"It's like trying to build a moving ship."

That is how E. Gregory Thorpe, a principal in the firm of Eckhoff, Watson and Preator Engineering, describes how it has been to work on the Utah Winter Sports Park, which will be dedicated at Bear Hollow, north of Park City, Saturday.His analogy to the moving ship is the result of the numerous roadblocks and changes the engineering firm and its joint venture partner, Van Boerum & Frank Associates, have encountered in getting the sports park to this point.

Saturday's ceremony will dedicate the ski jumps, many of which have been completed. The jumps apparently took over center stage on the sports park agenda, displacing the bobsled/luge run that originally was the center of attention. Jumping events already have been held on the hills.

Thorpe said EWP had eight local consultants and five specialty consultants working on the different venues and bid packages, including Jan Steler, of Marseille, France, who has designed several bob-sled/luge runs in various parts of the world.

The sports park was one year in the design stage and 18 months in construction, and it involved more than 50 people from the two firms. Because much of the infrastructure for the project was tied into the bid package on the bobsled/luge run, which was delayed, other bid packages had to be changed accordingly, Thorpe said.

David W. Eckhoff, EWP president, said the Utah Sports Authority originally was looking for venues where facilities could be built for the Winter Olympic Games, but when Salt Lake City's bid failed twice, the concept changed to providing training facilities and hosting various types of competitions.

So it became a multiseasonal facility, Eckhoff said. That required several people from both firms to visit Europe and Calgary, Canada, site of the 1988 Winter Olympics, to get ideas for the Bear Hollow project.

One of the early problems occurred when a landowner decided not to sell his land, which was the proposed site for the bodsled/luge course, Eckhoff said. The entire course had to be redesigned.

At one point, EWP officials thought the entire project could be built in 18 months, but with the changes, 18 months of construction haven't brought an end to the work.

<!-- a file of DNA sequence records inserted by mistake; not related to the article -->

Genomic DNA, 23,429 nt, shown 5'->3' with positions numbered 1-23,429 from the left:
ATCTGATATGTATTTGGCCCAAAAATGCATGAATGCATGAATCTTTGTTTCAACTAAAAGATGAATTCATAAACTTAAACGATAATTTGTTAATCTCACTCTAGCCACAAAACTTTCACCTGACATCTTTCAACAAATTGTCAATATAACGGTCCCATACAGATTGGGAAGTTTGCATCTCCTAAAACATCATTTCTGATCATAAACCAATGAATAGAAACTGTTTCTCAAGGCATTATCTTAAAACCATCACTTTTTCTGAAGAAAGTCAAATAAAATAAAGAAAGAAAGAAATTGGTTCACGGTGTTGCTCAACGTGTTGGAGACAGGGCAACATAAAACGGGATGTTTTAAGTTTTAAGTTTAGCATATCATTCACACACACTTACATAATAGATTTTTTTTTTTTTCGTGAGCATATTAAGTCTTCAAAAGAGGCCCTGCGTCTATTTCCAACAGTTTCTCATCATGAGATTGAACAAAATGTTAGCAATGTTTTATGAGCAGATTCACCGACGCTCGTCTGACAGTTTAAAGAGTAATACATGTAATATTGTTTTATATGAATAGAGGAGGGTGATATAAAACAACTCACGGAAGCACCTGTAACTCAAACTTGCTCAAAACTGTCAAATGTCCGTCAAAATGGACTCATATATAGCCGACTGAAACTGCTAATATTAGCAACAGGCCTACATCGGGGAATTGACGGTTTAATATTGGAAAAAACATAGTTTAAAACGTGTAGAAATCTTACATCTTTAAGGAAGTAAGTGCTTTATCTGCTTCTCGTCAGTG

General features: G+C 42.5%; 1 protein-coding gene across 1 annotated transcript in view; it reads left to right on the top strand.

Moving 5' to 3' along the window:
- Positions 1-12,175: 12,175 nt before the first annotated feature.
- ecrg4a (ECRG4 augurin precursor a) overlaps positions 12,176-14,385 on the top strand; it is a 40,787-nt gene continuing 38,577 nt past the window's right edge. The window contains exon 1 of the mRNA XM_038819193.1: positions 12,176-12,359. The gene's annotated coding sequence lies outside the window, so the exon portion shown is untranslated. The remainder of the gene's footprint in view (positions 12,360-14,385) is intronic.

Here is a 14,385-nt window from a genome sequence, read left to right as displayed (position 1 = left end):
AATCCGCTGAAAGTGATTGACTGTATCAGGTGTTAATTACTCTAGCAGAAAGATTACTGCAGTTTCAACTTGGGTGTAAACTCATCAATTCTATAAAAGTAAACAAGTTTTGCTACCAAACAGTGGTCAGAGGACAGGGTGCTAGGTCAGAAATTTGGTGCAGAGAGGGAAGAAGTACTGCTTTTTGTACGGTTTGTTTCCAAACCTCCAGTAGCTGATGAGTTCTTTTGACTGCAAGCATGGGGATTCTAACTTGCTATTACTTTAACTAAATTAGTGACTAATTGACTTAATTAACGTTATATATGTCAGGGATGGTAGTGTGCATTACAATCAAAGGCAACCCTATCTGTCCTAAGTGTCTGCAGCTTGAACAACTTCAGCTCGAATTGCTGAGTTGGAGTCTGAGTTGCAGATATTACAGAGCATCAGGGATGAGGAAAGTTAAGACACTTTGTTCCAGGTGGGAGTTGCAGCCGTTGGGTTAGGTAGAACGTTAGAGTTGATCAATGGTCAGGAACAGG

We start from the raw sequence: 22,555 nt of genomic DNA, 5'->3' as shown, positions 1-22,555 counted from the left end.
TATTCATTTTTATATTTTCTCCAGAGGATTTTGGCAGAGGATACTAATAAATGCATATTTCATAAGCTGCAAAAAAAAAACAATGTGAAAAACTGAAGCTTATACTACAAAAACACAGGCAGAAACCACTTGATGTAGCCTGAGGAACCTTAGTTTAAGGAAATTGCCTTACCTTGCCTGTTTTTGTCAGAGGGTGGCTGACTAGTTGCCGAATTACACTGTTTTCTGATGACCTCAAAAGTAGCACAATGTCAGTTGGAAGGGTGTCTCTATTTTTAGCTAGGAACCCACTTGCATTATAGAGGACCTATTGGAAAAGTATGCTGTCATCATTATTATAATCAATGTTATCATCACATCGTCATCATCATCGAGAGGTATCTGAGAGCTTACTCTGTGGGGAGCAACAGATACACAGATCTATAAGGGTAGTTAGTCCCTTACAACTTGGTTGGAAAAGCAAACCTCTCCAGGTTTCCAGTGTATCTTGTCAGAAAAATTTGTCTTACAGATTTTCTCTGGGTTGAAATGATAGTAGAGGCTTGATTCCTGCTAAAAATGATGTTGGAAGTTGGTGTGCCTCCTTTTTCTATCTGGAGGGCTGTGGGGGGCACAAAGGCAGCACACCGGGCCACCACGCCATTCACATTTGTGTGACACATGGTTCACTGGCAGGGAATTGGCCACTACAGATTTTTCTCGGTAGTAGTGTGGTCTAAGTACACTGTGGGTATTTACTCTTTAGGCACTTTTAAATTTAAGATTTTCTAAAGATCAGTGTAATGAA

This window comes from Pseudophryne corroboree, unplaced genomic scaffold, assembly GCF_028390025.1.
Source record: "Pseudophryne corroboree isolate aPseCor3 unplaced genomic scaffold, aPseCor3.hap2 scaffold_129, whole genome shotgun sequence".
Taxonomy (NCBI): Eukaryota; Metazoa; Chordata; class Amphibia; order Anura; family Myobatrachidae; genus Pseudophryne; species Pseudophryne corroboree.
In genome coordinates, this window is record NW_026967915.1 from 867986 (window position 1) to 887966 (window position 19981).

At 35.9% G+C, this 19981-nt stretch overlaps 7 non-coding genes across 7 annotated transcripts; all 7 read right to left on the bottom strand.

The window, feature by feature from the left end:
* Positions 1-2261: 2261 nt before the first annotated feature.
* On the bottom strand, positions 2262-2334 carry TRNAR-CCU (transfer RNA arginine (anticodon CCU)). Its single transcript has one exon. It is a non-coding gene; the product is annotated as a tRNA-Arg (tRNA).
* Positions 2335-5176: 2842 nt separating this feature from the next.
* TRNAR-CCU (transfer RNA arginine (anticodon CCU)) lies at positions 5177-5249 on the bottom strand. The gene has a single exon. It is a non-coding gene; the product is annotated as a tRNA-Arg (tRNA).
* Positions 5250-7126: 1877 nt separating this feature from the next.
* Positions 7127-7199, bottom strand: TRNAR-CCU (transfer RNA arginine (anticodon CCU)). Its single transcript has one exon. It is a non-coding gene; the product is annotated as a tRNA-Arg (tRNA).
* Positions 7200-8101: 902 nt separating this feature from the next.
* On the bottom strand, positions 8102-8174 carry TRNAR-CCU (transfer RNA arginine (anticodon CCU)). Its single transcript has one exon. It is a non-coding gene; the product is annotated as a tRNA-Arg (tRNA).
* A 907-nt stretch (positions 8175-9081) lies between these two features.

So far, $10.2 million has been spent at Bear Hollow on construction of a tank that will be used to provide water for the park and a landowner and on earthwork for the ski jumps. In June a bid was awarded for completing the ski jumps, Thorpe said.

EWP has plenty of experience in the ups and down of winter sports facilities engineering and design work. Its participation began in 1983 when the push for Salt Lake City to host the 1994 Winter Olympics began. EWP was hired by a Winter Olympics Committee to prepare a technical feasibility study and determine the alternative venues for the various events.

The engineering firm worked with the team of Underwood-McClellan, Calgary, and Richardson Associates, a Salt Lake architectural firm, to determine what would be required at the various venues. Salt Lake City lost its U.S. bid to Anchorage, Alaska, which subsequently lost the bid to Lille-ham-mer, Norway.

EWP continued its involvement in the winter sports facilities project on a volunteer basis but in 1989 prepared Salt Lake City's bid to host the 1998 Winter Olympic Games. Salt Lake City received the U.S. bid, but lost to Nagano, Japan, and now officials are working toward the 2002 bid.

Eckhoff said the Utah Winter Sports Park project surfaced when the U.S. Olympic Committee passed a resolution that said the host city needed a commitment for facilities before a bid could be submitted. With a small portion of the sales tax as authorized by a referendum vote, the state committed $56 million to build the winter sports facilities that could be used for the Olympics.

Then, counties were invited to submit proposals on sites for the facilities, and the Bear Hollow site was selected. The Utah Division of Facilities Construction and Management, project coordinator, asked for proposals for the engineering and design work, and EWP submitted a proposal and won, probably because of its experience with this type of project.